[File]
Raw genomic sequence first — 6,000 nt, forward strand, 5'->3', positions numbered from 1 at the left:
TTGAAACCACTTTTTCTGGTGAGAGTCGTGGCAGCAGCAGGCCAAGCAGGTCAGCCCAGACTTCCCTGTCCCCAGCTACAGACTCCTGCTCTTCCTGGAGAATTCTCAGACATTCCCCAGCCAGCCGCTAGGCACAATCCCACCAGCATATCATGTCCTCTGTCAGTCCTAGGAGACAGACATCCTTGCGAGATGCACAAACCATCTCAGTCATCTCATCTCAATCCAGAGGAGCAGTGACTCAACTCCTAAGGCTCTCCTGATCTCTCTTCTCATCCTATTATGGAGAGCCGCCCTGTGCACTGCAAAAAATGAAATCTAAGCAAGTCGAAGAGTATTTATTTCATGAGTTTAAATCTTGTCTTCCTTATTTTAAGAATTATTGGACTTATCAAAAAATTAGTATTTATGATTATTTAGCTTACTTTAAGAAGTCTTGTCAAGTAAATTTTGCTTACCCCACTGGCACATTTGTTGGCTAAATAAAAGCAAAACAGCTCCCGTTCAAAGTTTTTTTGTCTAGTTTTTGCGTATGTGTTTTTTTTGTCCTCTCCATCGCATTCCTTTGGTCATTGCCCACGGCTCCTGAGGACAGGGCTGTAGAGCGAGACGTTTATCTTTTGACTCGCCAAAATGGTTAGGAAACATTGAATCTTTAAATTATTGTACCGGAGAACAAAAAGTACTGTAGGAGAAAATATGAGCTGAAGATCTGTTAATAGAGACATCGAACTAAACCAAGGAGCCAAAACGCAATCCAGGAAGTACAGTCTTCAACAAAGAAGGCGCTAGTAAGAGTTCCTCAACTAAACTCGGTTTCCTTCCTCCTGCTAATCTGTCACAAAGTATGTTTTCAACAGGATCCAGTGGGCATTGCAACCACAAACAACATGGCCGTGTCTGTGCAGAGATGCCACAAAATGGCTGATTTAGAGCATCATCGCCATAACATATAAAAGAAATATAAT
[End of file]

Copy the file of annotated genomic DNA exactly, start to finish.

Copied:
Raw genomic sequence first — 6,000 nt, forward strand, 5'->3', positions numbered from 1 at the left:
TTGAAACCACTTTTTCTGGTGAGAGTCGTGGCAGCAGCAGGCCAAGCAGGTCAGCCCAGACTTCCCTGTCCCCAGCTACAGACTCCTGCTCTTCCTGGAGAATTCTCAGACATTCCCCAGCCAGCCGCTAGGCACAATCCCACCAGCATATCATGTCCTCTGTCAGTCCTAGGAGACAGACATCCTTGCGAGATGCACAAACCATCTCAGTCATCTCATCTCAATCCAGAGGAGCAGTGACTCAACTCCTAAGGCTCTCCTGATCTCTCTTCTCATCCTATTATGGAGAGCCGCCCTGTGCACTGCAAAAAATGAAATCTAAGCAAGTCGAAGAGTATTTATTTCATGAGTTTAAATCTTGTCTTCCTTATTTTAAGAATTATTGGACTTATCAAAAAATTAGTATTTATGATTATTTAGCTTACTTTAAGAAGTCTTGTCAAGTAAATTTTGCTTACCCCACTGGCACATTTGTTGGCTAAATAAAAGCAAAACAGCTCCCGTTCAAAGTTTTTTTGTCTAGTTTTTGCGTATGTGTTTTTTTTGTCCTCTCCATCGCATTCCTTTGGTCATTGCCCACGGCTCCTGAGGACAGGGCTGTAGAGCGAGACGTTTATCTTTTGACTCGCCAAAATGGTTAGGAAACATTGAATCTTTAAATTATTGTACCGGAGAACAAAAAGTACTGTAGGAGAAAATATGAGCTGAAGATCTGTTAATAGAGACATCGAACTAAACCAAGGAGCCAAAACGCAATCCAGGAAGTACAGTCTTCAACAAAGAAGGCGCTAGTAAGAGTTCCTCAACTAAACTCGGTTTCCTTCCTCCTGCTAATCTGTCACAAAGTATGTTTTCAACAGGATCCAGTGGGCATTGCAACCACAAACAACATGGCCGTGTCTGTGCAGAGATGCCACAAAATGGCTGATTTAGAGCATCATCGCCATAACATATAAAAGAAATATAAT